It's a topic that comes up quite often so we'll provide a high level overview of what's possible using components of Autodesk Platform Services (formerly known as Forge)
Building a configurator using APS
1) Process your current design (if there is one) using the Model Derivative service
- Typically you start by processing your design file(s) using the Model Derivative service into SVF (or SVF2), a format optimized for loading and displaying in the Viewer. You can think of this format as a PDF file generated from a Word document. It's meant to be portable and easy-to-view on different platforms, but it's not meant to be edited.
- If there’s no starting design (let's say you want to create new designs instead of modifying existing ones), proceed directly to step 3.
2) Load the design into a customized viewer
- Here's a couple of learning resources related to different types of customizations:
3) Track changes
- Modifications from the previous step are not persisted, they're only applied to the data that's been loaded into the memory of the viewer application.
- Therefore, your application will need to track all the changes made by the user, and store them so that they can later be applied to the original design file.
- You are free to store the tracked changes in any way you want. We suggest using a simple format (for example, TXT or JSON) that can be easily read in your plugin code in the next step.
4) Submit the tracked changes (together with the original design if there’s one) to a Design Automation
- In this step you'll want to take the changes the user made to your SVF file in the viewer, and apply them to the original design file the SVF was generated from.
- A common approach is to use the Design Automation service which allows you to execute your custom Revit, Inventor, AutoCAD, or 3ds Max plugin in the cloud.
- You can develop a plugin for one of the mentioned CAD applications that will read the tracked changes generated by your client-side application, and apply them to the original design (or create a new design if needed).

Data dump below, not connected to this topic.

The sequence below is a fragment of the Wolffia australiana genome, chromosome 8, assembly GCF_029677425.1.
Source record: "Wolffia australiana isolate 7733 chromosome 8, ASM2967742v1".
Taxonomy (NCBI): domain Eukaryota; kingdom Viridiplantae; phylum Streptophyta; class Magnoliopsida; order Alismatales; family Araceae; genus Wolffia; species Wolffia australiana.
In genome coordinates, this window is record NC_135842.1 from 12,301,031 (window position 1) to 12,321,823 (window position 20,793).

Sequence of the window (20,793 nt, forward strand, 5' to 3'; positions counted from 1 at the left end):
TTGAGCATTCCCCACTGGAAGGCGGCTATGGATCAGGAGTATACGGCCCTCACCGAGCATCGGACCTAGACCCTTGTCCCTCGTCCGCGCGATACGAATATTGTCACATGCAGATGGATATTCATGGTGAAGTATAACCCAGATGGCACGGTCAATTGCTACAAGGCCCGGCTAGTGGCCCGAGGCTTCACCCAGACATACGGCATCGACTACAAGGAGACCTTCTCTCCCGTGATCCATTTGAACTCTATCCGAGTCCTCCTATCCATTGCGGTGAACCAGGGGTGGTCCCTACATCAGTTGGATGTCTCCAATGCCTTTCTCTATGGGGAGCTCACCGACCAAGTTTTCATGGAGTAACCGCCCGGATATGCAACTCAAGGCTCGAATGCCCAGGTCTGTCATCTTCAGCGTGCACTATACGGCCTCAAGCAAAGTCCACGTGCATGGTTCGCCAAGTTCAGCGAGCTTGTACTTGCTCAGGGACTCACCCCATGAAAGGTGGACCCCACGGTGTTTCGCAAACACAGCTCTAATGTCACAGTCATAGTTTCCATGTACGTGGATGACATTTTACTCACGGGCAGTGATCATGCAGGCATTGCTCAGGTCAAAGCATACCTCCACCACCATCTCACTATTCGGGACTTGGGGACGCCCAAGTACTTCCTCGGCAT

- Here's a couple of links to learn more about the Design Automation service:
- Note, however, that the roundtrip to the Design Automation service may take some time. This is explained in more detail in the Response time section below.
5) Retrieve the updated design file, and repeat from step 1
We could group configurators based on the response time:
- real-time: as the user changes properties the model updates in real time, within less than a second
- near real-time: the model updates within a few seconds
- batch processing: the update can take longer
1) Batch processing
If you don't have strict time constraints, then you can just provide the available options for the user, then send the new parameter values to Design Automation to generate a new model, and then display its SVF version in the Viewer.
This is the most generic and powerful way of doing model updates, but it can take time to get back the results.
Here is a blog post on the most comprehensive sample we have for using Design Automation API: Configurator 360 to Design Automation
There are many other samples as well using other engines, e.g.: Design Automation - Revit Window Family Creation Sample
2) Near real-time
There is a new feature that can speed things up if you are willing to pay the extra cost. This is now in production for the Revit engine but still in preview for the others at the time of writing this blog post: Open Network in Preview
In this case you would have to rely on the Viewer to do the changes without using Design Automation. This limits the possibilities since you cannot take advantage of the parametric solver of our desktop products: cannot do e.g. complex geometry changes.
The main things you can do are:
- material changes (see Material swatches in Forge Viewer)
- visibility changes: show/hide components (see Hidding completely viewer nodes (no ghosting))
- product assembler: adding other models to the main model (see forge-assembly-configurator)
These changes are not saved back into the original model though, so if that's also needed, then you would still have to use Design Automation to generate the updated models.
The changes are not even stored in the SVF file that was generated for the model - you would have to store them yourself if you want to show the modified model to the user later on. Each time you load the model you would have to reapply those changes: material change, position change, etc
It's up to you how and where you store all that information.